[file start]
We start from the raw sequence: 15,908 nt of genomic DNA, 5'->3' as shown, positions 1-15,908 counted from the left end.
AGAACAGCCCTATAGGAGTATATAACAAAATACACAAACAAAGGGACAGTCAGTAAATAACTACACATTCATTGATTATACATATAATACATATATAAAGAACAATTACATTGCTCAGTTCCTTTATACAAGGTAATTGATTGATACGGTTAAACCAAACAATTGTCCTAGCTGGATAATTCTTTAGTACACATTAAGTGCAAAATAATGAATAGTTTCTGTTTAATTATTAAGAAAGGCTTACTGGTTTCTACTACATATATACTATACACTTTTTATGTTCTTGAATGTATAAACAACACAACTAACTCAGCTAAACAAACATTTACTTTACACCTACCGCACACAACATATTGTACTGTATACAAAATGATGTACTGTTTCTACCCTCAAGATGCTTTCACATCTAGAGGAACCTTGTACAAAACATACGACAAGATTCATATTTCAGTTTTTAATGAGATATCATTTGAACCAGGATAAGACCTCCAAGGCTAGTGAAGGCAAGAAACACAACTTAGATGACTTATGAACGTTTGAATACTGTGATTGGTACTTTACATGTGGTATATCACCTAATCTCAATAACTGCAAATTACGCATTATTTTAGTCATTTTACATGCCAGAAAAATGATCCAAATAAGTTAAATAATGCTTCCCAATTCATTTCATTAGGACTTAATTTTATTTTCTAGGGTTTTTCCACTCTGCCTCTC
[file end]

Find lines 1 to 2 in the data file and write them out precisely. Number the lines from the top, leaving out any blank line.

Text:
We start from the raw sequence: 15,908 nt of genomic DNA, 5'->3' as shown, positions 1-15,908 counted from the left end.
AGAACAGCCCTATAGGAGTATATAACAAAATACACAAACAAAGGGACAGTCAGTAAATAACTACACATTCATTGATTATACATATAATACATATATAAAGAACAATTACATTGCTCAGTTCCTTTATACAAGGTAATTGATTGATACGGTTAAACCAAACAATTGTCCTAGCTGGATAATTCTTTAGTACACATTAAGTGCAAAATAATGAATAGTTTCTGTTTAATTATTAAGAAAGGCTTACTGGTTTCTACTACATATATACTATACACTTTTTATGTTCTTGAATGTATAAACAACACAACTAACTCAGCTAAACAAACATTTACTTTACACCTACCGCACACAACATATTGTACTGTATACAAAATGATGTACTGTTTCTACCCTCAAGATGCTTTCACATCTAGAGGAACCTTGTACAAAACATACGACAAGATTCATATTTCAGTTTTTAATGAGATATCATTTGAACCAGGATAAGACCTCCAAGGCTAGTGAAGGCAAGAAACACAACTTAGATGACTTATGAACGTTTGAATACTGTGATTGGTACTTTACATGTGGTATATCACCTAATCTCAATAACTGCAAATTACGCATTATTTTAGTCATTTTACATGCCAGAAAAATGATCCAAATAAGTTAAATAATGCTTCCCAATTCATTTCATTAGGACTTAATTTTATTTTCTAGGGTTTTTCCACTCTGCCTCTC